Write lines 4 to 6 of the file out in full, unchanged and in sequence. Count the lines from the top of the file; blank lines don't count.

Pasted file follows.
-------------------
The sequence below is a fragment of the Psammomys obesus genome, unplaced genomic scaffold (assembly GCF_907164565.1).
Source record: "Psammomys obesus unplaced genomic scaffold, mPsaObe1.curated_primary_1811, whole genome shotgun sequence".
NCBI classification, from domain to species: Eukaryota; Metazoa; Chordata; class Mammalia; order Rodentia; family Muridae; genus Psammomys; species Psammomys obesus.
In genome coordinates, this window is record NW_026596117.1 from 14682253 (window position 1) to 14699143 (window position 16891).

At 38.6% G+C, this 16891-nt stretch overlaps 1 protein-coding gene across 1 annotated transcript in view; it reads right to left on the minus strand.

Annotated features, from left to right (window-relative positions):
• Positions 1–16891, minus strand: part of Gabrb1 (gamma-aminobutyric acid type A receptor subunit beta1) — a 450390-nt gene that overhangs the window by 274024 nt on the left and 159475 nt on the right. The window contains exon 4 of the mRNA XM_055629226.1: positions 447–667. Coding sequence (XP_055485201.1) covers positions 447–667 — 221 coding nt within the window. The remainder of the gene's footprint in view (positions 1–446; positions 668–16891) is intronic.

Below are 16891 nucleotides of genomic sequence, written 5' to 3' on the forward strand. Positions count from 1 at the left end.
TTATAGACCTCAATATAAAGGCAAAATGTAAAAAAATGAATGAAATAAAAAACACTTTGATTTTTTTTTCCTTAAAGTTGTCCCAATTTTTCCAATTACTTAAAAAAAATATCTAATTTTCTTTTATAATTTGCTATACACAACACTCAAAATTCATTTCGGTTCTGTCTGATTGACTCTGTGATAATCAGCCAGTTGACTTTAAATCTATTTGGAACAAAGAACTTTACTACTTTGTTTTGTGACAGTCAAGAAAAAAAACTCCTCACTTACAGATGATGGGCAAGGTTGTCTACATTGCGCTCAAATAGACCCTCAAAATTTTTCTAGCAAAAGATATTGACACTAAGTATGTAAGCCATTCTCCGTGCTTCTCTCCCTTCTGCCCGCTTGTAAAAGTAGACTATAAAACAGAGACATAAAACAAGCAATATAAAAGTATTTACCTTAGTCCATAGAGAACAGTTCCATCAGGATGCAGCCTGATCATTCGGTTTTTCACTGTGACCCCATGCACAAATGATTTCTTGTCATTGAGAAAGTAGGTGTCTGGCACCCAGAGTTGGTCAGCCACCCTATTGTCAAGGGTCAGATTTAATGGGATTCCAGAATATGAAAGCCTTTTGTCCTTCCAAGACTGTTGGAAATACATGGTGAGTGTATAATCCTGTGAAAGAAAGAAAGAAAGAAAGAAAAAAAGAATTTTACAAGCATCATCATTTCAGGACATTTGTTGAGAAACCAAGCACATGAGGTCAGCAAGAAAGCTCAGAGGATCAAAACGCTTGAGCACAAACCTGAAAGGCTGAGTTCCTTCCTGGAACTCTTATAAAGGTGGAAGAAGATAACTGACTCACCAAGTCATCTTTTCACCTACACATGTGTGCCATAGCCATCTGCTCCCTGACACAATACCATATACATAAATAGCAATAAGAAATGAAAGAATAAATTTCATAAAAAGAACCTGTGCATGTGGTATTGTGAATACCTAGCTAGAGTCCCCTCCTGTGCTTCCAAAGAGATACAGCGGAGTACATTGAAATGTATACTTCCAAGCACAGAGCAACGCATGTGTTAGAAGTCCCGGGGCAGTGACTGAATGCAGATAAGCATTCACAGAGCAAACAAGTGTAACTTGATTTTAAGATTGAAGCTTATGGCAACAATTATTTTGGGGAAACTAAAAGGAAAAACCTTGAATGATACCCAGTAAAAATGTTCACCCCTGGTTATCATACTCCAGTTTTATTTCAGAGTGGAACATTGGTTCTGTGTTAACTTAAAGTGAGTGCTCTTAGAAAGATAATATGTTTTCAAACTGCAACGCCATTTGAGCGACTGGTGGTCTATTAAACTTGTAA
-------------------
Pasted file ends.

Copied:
In genome coordinates, this window is record NW_026596117.1 from 14682253 (window position 1) to 14699143 (window position 16891).

At 38.6% G+C, this 16891-nt stretch overlaps 1 protein-coding gene across 1 annotated transcript in view; it reads right to left on the minus strand.

Annotated features, from left to right (window-relative positions):